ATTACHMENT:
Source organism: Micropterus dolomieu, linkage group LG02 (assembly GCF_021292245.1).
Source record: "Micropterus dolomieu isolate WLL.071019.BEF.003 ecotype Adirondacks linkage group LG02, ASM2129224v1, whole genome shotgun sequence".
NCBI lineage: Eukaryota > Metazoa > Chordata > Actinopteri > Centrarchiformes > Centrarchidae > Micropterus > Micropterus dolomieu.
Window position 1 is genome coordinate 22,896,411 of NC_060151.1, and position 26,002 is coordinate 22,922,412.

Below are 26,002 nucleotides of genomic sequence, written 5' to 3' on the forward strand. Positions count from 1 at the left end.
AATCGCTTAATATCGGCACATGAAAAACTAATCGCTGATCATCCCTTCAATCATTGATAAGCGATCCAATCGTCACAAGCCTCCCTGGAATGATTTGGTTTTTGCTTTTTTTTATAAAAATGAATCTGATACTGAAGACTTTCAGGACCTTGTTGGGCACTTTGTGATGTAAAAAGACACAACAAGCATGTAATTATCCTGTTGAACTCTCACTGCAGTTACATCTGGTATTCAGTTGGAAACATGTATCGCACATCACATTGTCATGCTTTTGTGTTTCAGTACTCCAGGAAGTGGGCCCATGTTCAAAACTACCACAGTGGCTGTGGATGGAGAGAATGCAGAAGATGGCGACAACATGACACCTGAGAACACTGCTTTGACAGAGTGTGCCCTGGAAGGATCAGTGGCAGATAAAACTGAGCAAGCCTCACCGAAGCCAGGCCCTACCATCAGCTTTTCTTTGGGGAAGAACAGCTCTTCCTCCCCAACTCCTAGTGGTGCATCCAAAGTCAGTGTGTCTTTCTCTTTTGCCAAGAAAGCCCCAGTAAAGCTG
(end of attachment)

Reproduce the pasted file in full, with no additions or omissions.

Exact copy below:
Source organism: Micropterus dolomieu, linkage group LG02 (assembly GCF_021292245.1).
Source record: "Micropterus dolomieu isolate WLL.071019.BEF.003 ecotype Adirondacks linkage group LG02, ASM2129224v1, whole genome shotgun sequence".
NCBI lineage: Eukaryota > Metazoa > Chordata > Actinopteri > Centrarchiformes > Centrarchidae > Micropterus > Micropterus dolomieu.
Window position 1 is genome coordinate 22,896,411 of NC_060151.1, and position 26,002 is coordinate 22,922,412.

Below are 26,002 nucleotides of genomic sequence, written 5' to 3' on the forward strand. Positions count from 1 at the left end.
AATCGCTTAATATCGGCACATGAAAAACTAATCGCTGATCATCCCTTCAATCATTGATAAGCGATCCAATCGTCACAAGCCTCCCTGGAATGATTTGGTTTTTGCTTTTTTTTATAAAAATGAATCTGATACTGAAGACTTTCAGGACCTTGTTGGGCACTTTGTGATGTAAAAAGACACAACAAGCATGTAATTATCCTGTTGAACTCTCACTGCAGTTACATCTGGTATTCAGTTGGAAACATGTATCGCACATCACATTGTCATGCTTTTGTGTTTCAGTACTCCAGGAAGTGGGCCCATGTTCAAAACTACCACAGTGGCTGTGGATGGAGAGAATGCAGAAGATGGCGACAACATGACACCTGAGAACACTGCTTTGACAGAGTGTGCCCTGGAAGGATCAGTGGCAGATAAAACTGAGCAAGCCTCACCGAAGCCAGGCCCTACCATCAGCTTTTCTTTGGGGAAGAACAGCTCTTCCTCCCCAACTCCTAGTGGTGCATCCAAAGTCAGTGTGTCTTTCTCTTTTGCCAAGAAAGCCCCAGTAAAGCTG